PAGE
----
Cooper Road and Rabbit Creek Loop Trail is a 16.1 mile lightly trafficked loop trail located near Townsend, TN that features a river and is rated as difficult. The trail offers a number of activity options and is accessible from March until November. Horses are also able to use this trail.
Did most of Coopers Road as part of a Quasi-lollipop loop with Cane Creek, Hatcher Mtn and Little Bottoms trails. Not much to see until you get on Little Bottoms trail. Cane creek has a nice campground that is rarely used and it also has an old cemetery that is worth seeing if you venture out this way. After the cemetery on Cane Creek, the trail gets very overgrown going out to the park boundary. I retraced back to Cooper Road and hit Hatcher Mountain and looped back around via Little Bottoms Trail. I did this as a solo trying to get in some good miles plus I'm trying to get into the 900 miler club. Great 15 miler for exercise, but you're not going to see much.
Nice walk and great way to enjoy the woods. Not a whole lot of views but peaceful. Several options for loops. My goal is to complete all trails in Smokies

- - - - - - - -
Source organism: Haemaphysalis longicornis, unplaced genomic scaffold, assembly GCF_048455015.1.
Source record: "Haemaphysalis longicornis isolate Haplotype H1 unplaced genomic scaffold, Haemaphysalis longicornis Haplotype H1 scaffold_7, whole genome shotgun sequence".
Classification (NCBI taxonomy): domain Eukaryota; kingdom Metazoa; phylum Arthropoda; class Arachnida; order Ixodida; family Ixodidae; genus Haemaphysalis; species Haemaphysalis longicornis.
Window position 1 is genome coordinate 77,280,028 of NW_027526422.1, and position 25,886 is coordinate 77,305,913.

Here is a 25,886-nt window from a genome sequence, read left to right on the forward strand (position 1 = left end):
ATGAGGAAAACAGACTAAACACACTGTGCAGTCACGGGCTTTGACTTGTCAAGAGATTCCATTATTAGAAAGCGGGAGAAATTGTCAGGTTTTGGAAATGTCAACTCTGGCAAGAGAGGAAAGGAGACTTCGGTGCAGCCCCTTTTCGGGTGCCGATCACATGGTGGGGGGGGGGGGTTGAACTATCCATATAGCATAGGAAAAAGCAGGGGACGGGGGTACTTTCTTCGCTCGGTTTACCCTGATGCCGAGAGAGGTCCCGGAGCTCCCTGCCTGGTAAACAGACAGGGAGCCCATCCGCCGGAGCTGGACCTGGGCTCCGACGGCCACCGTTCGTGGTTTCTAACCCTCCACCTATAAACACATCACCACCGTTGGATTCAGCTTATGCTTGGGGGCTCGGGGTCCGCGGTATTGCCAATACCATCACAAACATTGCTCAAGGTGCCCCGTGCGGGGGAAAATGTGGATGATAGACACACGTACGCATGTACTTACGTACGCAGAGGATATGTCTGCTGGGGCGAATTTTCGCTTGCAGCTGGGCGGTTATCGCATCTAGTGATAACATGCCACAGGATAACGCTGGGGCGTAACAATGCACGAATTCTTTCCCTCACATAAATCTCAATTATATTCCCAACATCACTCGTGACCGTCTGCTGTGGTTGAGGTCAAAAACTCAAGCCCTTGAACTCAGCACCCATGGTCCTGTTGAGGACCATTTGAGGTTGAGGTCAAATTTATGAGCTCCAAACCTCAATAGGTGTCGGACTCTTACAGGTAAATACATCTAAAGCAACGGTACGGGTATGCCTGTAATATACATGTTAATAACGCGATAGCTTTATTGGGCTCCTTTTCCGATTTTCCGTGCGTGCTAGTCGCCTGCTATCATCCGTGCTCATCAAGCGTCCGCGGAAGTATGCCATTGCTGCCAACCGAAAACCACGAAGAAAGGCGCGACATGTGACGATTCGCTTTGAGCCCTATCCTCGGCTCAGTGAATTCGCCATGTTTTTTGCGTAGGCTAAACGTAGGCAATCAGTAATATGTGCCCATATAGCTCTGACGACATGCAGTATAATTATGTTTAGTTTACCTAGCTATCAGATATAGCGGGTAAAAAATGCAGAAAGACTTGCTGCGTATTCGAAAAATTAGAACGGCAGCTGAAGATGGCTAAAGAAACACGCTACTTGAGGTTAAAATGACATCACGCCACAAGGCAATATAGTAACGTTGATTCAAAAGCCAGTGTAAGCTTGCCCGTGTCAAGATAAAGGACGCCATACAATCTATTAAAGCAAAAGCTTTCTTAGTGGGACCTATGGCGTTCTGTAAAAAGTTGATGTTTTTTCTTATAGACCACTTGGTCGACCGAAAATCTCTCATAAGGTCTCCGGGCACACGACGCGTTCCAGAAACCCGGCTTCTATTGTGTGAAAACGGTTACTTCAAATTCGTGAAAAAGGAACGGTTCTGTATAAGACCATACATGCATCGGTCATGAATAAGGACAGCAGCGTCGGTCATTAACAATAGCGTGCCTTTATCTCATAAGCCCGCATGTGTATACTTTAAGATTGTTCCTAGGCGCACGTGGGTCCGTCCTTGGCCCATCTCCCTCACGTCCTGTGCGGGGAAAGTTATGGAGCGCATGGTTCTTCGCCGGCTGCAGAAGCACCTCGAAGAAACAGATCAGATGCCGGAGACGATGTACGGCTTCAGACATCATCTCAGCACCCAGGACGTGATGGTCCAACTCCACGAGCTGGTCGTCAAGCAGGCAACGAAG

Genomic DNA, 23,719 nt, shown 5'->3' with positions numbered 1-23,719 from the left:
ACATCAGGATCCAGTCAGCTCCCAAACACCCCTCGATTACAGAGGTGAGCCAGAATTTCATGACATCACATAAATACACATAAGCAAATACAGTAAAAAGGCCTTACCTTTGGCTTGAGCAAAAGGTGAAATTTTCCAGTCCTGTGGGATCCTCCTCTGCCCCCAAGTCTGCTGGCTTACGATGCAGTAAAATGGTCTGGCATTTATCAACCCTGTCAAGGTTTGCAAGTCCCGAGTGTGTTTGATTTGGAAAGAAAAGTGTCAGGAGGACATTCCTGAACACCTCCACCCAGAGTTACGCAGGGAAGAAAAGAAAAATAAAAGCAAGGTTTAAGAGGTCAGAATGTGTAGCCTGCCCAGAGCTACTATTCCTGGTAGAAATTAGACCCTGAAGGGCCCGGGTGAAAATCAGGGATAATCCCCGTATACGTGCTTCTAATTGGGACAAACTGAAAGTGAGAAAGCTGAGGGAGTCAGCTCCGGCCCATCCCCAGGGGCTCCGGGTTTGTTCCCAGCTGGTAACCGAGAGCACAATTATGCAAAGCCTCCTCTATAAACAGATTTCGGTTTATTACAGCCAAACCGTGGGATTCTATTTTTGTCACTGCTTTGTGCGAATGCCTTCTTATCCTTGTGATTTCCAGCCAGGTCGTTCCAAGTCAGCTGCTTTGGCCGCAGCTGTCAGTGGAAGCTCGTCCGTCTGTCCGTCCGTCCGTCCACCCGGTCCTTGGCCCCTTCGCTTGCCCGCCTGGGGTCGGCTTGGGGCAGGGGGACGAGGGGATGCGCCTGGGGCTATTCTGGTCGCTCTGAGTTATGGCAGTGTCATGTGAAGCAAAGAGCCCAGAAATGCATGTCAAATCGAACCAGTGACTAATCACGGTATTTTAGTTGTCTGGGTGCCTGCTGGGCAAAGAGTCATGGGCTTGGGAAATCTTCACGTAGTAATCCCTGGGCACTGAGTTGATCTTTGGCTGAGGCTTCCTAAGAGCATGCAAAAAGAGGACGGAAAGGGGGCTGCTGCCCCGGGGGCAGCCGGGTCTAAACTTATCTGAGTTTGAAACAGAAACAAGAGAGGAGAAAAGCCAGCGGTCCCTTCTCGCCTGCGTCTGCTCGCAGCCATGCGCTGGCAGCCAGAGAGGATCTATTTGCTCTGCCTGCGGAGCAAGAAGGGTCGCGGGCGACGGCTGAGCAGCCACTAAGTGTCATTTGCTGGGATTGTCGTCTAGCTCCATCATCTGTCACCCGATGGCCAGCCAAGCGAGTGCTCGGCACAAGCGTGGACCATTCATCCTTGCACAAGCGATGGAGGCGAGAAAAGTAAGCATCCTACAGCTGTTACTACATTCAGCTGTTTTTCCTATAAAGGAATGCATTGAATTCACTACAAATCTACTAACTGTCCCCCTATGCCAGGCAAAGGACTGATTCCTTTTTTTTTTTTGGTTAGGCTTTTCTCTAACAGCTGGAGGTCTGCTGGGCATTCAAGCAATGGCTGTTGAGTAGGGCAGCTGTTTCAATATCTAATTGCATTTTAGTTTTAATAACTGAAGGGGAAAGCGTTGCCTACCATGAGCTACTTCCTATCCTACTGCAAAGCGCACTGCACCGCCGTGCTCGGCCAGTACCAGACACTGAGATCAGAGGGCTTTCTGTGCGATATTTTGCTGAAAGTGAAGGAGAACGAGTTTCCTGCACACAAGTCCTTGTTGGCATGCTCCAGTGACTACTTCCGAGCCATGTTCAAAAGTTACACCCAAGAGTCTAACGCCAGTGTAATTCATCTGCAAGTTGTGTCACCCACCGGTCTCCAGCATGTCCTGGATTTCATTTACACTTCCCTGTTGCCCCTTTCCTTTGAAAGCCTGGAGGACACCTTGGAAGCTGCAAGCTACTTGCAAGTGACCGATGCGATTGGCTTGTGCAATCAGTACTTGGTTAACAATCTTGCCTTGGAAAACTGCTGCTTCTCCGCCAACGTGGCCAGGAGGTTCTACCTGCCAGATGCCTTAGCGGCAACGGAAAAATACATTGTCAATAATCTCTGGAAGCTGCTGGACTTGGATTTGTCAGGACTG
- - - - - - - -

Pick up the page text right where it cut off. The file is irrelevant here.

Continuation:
We did Cooper road trail , starting in Cades Cove and went almost 3 miles to Stony Ridge. Nice easy trail , a few trees down that have to be stepped over and small streams to cross. Precious few wildflowers.
This is a very steep climb, the hardest hike I've done yet. We climbed to campground #15 and camped. a lot of bear activity but we didn't see any. Crossed Rabbit creaked and camped by the water. Only saw a few people. Even though it was difficult I loved it and would do it again!
We only did about 9 miles of this trail but there are a few things to note.
We started on the trailhead at Alum Creek road. There's a tree bridge crossing the river at the beginning. After about half a mile after that the trail starts to gain elevation. The trail gets steep and the climb goes on for a couple of miles. Seriously, every time you turn the corner you're climbing even higher. Once you reach the top though it's pretty smooth sailing the rest of the way.
We went in the middle of the day and only saw a handful of people, just a couple and three horseriders. Oh yeah, this trail is used by horses so watch your step. The scenery was great and the views at the top were awesome.
One thing to be aware of.
We decided to cut the loop in half since we haven't been there before and I hadn't hiked in forever. According to the map on the trailhead board (they were out of maps to take with you so make sure to print one out or save it to your phone beforehand) there was an intersection at about the halfway point and if you take a left (I think it was called Hanna's Branch or something like that) it cuts across and rejoins the loop. Well, one thing that isn't noted on the map is that there is a river crossing about half a mile before you rejoin the loop. A river that really can't be crossed without a horse or without getting really wet. We'd had quite a bit of rain this fall so maybe it was bigger than usual. We had to turn around and head back before we ran out of daylight, but that was annoying to say the least.